'Wrongly labelled eggs ruined my life' says jailed farmer

A farmer who mis-labelled barn eggs as pricier free range eggs has spoken of how he has to sell his home after a court ordered him to repay half a million pounds.
Anthony ClarksonAnthony Clarkson
Anthony Clarkson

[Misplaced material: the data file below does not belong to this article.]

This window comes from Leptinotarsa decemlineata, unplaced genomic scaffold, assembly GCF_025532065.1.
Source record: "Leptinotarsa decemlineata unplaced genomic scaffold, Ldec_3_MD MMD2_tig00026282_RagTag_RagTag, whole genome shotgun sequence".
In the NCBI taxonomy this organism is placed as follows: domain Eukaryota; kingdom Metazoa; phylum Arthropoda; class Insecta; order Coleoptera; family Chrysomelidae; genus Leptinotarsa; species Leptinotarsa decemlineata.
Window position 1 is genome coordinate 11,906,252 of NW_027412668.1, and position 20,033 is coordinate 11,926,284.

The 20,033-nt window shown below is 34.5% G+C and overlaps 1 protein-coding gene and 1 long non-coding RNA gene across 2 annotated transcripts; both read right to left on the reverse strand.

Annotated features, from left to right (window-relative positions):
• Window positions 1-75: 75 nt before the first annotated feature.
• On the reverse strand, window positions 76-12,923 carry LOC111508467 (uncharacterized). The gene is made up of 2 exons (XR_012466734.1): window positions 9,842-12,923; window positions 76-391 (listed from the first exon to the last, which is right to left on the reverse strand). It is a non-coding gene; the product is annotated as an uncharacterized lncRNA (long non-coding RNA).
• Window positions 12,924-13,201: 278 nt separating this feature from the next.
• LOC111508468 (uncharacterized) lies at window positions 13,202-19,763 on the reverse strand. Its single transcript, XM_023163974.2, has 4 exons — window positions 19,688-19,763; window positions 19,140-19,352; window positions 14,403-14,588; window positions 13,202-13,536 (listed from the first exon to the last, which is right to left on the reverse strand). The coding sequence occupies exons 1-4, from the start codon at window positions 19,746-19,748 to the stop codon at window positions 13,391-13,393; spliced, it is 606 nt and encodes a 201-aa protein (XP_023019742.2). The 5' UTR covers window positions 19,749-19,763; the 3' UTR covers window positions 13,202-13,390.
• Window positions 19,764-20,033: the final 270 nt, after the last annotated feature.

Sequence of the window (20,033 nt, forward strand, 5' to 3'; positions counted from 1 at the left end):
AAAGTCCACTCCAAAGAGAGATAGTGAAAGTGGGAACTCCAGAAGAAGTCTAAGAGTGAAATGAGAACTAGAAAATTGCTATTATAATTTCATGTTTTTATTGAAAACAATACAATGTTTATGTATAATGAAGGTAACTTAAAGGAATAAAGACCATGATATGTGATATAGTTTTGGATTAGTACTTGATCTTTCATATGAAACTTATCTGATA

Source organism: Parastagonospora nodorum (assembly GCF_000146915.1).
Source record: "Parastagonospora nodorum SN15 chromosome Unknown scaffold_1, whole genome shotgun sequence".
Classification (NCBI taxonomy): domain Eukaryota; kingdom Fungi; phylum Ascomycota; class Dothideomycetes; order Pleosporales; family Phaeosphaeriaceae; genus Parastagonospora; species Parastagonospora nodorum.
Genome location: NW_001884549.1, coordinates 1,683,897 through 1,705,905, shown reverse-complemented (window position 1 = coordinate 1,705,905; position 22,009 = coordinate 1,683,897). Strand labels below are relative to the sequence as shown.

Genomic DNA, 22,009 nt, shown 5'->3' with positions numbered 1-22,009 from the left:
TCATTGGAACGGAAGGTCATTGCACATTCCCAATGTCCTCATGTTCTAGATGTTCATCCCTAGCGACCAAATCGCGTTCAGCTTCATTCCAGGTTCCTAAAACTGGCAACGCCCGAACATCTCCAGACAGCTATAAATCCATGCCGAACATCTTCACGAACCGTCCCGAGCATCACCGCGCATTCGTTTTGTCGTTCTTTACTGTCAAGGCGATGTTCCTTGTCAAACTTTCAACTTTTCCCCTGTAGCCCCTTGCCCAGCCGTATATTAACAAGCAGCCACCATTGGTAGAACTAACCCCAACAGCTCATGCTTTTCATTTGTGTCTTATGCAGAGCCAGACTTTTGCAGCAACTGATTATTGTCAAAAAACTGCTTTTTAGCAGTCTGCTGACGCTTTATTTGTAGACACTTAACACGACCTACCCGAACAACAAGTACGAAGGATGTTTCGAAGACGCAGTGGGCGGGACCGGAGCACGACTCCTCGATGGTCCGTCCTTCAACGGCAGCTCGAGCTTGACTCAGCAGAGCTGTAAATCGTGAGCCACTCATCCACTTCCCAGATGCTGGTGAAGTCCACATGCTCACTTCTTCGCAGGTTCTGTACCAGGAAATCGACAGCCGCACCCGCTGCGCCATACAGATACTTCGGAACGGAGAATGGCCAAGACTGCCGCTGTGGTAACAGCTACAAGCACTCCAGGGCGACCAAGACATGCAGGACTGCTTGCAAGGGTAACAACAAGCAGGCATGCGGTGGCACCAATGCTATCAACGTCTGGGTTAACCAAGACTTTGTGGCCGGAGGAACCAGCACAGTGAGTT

Anthony Clarkson, 61, has already spent 10 months in jail for the fraud.Now the widower, who has five children, will have to sell his home of 34 years which he had shared with his late wife Rita to pay the courts the £505,381 demanded.If he does not pay up, he faces a further five years in jail.The amount is one of the biggest seen in recent years in Lancashire, surpassing seizures from criminals such as drug dealers and charity fraudsters who have appeared before the same court (see panel right).Mr Clarkson, of Meadow Croft, Back Lane, Whittingham, near Preston, says he couldn’t believe it when he was jailed for 30 months over the offences at Wayside Farm in the village.He lost his liberty when he was found guilty of misdescribing the farming method of eggs and marketing barn eggs as free range when they were not.He had already been in trouble twice with the authorities and in 2006 had to pay a £2,100 fine for selling poor quality eggs as “class A” and extending best before dates.Demand for free-range eggs rose steeply as a result of high-profile campaigns about battery farming, which was outlawed in 2012, but suspicions about egg fraud nationally came to light in 2004 when allegations began circulating there were more British free range eggs being sold in shops than could ever be laid in UK farms.Mr Clarkson had more than 14,000 free range hens housed in two sheds at the farm and at full production he could produce about 12,000 free range eggs a day, but at the time of the Defra visits, he was only producing around half. His 30-month sentence last June attracted some criticism after it emerged sex offenders, drug dealers and fraudsters who had targeted pensioners had been given far less time. Today, the controversy continues after the widower revealed he has to sell his home to pay the Proceeds of Crime Act order.He said: “I’m a hard working farmer – I’ve never worked less than 80 hours a week and sometimes work 120. “At the time the egg inspectors visited my farm we were struggling. We had lost my wife to cancer, after she had been poorly for two-and-a-half years and it absolutely knocked us for six.“When Rita was diagnosed with cancer we had two-and-a-half years in and out of hospital and then she passed away.“We were working at the farm and we struggled. Three staff left, and it was a very wet summer. “Then the DEFRA egg inspectors turned up and we were short of paperwork - they made me destroy £15,000 of eggs. I believed that day I got the biggest kicking of my life.“But 14 months later I was charged.“We’ve been treated worse than drug dealers. If I’d have been growing cannabis in my barn, I’d have got far less.” He also spoke of his prison ordeal, adding: “Prison was terrible. I should be dead, there’s got to be a better way. “That journey in the prison van from court to Preston Prison you can’t begin to imagine. “I’ve never been as scared. There were eight other blokes on it banging on the sides. “They take all your clothes from you. The cell was twice the size of a bunk and I was sharing with a man who threatened someone with a knife. I’ve never come across an experience quite like it. “The only good thing about HMP Preston is no rats – no self respecting rat would go in there. “I did 15 days in HMP Preston before being transferred to HMP Kirkham. Everyone in Kirkham knew what I was in for – I was a bit of a celebrity because no-one believed you could get jailed for selling free range eggs as barn eggs – some laughed.” The family’s problems did not end when he left prison after a proceeds of crime probe found he had benefitted by £505,381 and ordered him to pay the full amount back. It is thought to be one of the biggest amounts seized by the courts in Lancashire.An Animal Plant Health Authority (APHA) spokesman previously said the sentence was a tough warning to food fraudsters, adding: “Consumers rely on honest egg marketing to ensure that the eggs they buy are fresh and safe to eat, and that production methods are correctly described.“This case should serve as a warning and reminder that APHA enforces egg marketing legislation robustly and that deliberate transgressions result in tough sanctions for those not willing to comply.”